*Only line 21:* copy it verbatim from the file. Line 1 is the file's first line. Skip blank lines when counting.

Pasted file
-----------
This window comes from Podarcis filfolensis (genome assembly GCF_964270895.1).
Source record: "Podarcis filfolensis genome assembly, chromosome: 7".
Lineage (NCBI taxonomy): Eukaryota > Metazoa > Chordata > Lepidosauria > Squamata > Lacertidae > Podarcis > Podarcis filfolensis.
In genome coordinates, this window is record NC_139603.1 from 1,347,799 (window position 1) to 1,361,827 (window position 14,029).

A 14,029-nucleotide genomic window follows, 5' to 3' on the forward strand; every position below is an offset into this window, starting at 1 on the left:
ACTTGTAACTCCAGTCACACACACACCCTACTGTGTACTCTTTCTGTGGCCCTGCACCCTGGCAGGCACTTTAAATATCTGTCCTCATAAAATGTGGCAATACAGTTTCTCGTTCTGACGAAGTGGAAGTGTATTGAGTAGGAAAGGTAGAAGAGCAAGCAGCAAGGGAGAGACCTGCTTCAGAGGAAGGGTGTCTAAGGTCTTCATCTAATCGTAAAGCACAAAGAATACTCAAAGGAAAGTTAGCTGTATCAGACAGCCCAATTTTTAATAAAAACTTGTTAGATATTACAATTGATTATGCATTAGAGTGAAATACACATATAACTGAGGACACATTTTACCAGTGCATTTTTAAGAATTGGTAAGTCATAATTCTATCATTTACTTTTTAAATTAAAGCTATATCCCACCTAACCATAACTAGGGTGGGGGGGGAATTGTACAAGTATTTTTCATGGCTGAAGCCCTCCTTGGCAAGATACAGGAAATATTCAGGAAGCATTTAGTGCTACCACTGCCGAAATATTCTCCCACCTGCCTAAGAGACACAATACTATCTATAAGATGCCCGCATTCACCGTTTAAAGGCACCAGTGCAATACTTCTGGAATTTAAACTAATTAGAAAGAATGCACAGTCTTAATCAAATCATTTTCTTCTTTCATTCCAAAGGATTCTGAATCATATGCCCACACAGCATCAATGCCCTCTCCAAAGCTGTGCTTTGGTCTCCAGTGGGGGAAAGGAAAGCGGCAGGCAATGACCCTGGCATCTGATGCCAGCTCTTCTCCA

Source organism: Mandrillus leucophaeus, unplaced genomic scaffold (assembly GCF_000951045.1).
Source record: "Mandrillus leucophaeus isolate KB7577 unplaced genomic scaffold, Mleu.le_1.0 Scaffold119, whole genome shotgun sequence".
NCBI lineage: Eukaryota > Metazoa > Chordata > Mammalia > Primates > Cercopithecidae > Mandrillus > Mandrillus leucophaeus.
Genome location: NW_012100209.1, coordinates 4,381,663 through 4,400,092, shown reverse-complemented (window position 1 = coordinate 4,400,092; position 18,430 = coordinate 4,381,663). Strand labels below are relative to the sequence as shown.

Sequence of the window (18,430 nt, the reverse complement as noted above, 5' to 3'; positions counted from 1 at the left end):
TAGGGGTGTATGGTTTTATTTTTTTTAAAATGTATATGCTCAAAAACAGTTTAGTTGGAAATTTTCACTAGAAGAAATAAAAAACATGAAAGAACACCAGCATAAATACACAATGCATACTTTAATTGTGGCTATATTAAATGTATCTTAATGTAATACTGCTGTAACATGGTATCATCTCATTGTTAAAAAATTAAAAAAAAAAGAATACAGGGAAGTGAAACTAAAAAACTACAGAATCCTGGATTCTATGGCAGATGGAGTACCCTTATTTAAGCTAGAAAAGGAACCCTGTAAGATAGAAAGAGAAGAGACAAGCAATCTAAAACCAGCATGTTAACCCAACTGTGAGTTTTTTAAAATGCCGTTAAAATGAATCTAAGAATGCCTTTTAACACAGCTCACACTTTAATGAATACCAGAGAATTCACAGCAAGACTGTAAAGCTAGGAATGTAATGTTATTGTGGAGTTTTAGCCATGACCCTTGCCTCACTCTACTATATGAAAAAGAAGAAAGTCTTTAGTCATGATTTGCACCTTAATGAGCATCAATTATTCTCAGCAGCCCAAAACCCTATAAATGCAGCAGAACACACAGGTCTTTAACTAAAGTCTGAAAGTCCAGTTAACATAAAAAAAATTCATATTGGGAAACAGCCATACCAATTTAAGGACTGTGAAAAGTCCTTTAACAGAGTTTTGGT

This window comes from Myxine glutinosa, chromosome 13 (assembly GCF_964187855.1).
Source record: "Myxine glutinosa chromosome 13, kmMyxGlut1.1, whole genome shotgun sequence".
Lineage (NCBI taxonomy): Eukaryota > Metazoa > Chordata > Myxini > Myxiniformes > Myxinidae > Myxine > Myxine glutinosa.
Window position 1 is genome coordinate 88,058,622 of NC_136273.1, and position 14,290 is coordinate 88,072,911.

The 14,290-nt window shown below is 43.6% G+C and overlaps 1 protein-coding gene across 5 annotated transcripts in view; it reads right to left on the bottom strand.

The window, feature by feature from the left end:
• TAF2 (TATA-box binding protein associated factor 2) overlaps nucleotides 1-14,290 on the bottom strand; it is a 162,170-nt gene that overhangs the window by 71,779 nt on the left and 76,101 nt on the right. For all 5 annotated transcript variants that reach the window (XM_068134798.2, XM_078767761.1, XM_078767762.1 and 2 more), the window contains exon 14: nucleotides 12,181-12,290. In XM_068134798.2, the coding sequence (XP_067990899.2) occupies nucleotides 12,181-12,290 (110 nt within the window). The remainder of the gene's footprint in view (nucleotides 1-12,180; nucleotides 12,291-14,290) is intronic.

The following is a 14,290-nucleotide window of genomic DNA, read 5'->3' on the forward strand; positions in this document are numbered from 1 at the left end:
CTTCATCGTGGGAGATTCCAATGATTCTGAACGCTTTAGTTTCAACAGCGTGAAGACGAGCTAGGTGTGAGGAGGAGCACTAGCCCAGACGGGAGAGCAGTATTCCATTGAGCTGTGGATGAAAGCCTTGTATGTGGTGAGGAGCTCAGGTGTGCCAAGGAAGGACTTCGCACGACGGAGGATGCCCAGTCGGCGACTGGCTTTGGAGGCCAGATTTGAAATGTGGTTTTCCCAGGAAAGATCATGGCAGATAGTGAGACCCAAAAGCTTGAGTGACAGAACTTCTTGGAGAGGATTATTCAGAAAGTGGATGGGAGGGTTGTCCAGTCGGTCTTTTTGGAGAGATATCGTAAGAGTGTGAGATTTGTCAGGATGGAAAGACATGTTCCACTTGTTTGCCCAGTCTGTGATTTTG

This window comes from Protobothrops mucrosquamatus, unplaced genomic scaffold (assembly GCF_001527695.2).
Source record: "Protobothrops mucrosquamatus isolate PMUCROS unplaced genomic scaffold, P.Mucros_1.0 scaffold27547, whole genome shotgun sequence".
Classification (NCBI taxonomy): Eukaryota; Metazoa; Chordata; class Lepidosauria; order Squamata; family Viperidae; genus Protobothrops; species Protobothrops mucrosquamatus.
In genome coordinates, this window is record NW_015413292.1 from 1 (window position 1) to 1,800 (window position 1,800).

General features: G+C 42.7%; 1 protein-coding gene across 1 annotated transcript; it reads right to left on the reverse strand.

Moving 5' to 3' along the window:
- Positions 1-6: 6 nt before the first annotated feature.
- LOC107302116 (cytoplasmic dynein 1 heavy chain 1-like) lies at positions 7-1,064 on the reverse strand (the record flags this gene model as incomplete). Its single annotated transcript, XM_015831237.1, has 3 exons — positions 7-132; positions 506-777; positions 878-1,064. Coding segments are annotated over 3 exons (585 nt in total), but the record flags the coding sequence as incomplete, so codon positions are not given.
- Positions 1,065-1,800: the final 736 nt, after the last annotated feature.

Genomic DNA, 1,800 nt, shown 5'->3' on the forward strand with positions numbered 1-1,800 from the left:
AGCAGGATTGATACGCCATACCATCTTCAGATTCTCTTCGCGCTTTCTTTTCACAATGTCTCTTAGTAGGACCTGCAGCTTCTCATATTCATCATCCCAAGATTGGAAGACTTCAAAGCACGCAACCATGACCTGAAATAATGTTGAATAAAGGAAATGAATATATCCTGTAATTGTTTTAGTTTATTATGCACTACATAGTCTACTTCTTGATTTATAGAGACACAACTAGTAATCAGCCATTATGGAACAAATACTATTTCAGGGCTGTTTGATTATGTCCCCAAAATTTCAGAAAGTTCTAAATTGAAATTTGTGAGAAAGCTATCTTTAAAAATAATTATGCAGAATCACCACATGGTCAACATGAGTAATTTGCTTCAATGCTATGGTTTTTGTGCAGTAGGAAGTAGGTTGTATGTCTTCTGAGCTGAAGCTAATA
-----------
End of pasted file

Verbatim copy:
CTTCATCGTGGGAGATTCCAATGATTCTGAACGCTTTAGTTTCAACAGCGTGAAGACGAGCTAGGTGTGAGGAGGAGCACTAGCCCAGACGGGAGAGCAGTATTCCATTGAGCTGTGGATGAAAGCCTTGTATGTGGTGAGGAGCTCAGGTGTGCCAAGGAAGGACTTCGCACGACGGAGGATGCCCAGTCGGCGACTGGCTTTGGAGGCCAGATTTGAAATGTGGTTTTCCCAGGAAAGATCATGGCAGATAGTGAGACCCAAAAGCTTGAGTGACAGAACTTCTTGGAGAGGATTATTCAGAAAGTGGATGGGAGGGTTGTCCAGTCGGTCTTTTTGGAGAGATATCGTAAGAGTGTGAGATTTGTCAGGATGGAAAGACATGTTCCACTTGTTTGCCCAGTCTGTGATTTTG